You have also taught summer courses to high school students. Can you tell us more about this experience?

Well, I have to say it is a completely different experience than teaching undergraduates. In an undergraduate class you have the whole semester to interact with the students, while high school courses are short and intense, one-to-three-week experiences where you are with students for up to eight hours a day.

I have taught high school students in both the U.S. and Colombia. I was an instructor for five years for the Aim High Academy Summer Program, which was tailored to high-achieving, low-income, first-generation college-bound students with an opportunity to work with Rutgers University as they study earth ecology. During these years, I was able to teach almost 200 students, with very different backgrounds about urban diversity, plants, insects, ecology and evolution; most of these students went to college, and some took a path within biology and environmental sciences. This program had a large fieldwork component, and taking these urban kids to experience nature was great and a rewarding experience. It was a lot of fun watching students get excited about catching bugs and get into the water to sample macroinvertebrates. Seeing these students present their research at the end to their parents made me feel very proud. Those intense three weeks were totally worth it.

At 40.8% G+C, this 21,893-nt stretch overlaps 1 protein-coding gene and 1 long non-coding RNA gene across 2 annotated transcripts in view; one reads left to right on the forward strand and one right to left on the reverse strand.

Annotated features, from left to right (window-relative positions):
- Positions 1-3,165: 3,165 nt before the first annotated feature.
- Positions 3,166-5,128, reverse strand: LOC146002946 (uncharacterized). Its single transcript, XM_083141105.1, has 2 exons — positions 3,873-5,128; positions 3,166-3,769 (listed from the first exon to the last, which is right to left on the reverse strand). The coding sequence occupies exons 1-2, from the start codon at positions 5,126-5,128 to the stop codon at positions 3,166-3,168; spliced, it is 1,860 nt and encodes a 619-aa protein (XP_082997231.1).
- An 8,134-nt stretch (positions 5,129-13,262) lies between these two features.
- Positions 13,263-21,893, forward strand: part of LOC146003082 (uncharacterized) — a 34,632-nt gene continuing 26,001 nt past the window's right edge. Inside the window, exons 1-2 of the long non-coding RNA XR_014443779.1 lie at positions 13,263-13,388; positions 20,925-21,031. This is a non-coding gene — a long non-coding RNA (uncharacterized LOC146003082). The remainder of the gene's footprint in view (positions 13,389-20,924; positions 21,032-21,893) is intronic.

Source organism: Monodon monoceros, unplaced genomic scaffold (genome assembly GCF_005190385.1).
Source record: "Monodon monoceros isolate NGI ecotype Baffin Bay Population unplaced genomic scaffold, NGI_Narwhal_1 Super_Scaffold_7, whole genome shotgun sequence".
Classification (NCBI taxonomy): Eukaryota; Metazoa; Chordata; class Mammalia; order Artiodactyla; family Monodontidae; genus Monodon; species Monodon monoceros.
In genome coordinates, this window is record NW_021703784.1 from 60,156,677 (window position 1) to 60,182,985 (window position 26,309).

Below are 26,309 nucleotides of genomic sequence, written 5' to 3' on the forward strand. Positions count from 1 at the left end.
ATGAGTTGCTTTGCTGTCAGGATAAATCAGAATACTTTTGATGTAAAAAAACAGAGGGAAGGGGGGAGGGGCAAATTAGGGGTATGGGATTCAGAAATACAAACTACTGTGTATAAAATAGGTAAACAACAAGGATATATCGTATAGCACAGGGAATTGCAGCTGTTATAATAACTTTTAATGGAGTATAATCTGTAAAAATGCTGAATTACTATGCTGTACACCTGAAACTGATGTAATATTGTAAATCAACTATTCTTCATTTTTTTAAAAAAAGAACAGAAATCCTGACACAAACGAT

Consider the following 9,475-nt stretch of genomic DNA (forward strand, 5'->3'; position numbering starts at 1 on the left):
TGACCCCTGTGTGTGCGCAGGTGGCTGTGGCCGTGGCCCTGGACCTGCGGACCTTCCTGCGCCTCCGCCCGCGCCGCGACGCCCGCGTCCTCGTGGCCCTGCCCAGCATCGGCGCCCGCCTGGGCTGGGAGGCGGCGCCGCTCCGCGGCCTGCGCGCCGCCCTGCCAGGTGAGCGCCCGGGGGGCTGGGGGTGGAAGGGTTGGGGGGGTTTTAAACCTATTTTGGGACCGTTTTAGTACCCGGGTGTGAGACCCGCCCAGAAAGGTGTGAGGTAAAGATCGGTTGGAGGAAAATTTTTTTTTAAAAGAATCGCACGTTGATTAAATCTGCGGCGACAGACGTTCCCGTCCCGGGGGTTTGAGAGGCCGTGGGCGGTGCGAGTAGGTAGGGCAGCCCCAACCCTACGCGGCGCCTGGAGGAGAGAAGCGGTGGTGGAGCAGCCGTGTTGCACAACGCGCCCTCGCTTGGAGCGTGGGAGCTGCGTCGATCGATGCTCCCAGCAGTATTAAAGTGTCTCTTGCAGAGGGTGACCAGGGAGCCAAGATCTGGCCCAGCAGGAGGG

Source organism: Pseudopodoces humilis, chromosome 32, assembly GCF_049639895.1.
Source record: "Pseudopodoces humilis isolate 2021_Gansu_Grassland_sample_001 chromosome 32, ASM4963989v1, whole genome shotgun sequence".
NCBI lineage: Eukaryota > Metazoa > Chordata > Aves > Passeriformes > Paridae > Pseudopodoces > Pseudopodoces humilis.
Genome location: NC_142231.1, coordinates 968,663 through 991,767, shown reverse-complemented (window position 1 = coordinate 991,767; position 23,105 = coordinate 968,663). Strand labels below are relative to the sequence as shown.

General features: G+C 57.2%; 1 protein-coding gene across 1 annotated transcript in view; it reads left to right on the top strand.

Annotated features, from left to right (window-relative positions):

In Colombia, I was part of the Clubes de Ciencia (Science Clubs) Colombia. For this program I, along with an international peer, developed a one-week club experience. This was right at the moment I was starting to think about getting into eDNA research, so I decided to design the DNA Safari Club using this approach. Thirty very curious and enthusiastic high schoolers affiliated to the STEM academies within the rural public school district in Bogotá participated in this program. We went to the field, got dirty, collected water samples from a small river within campus, extracted DNA and used PCR detection protocols for macroinvertebrates, plants, fish and bacteria.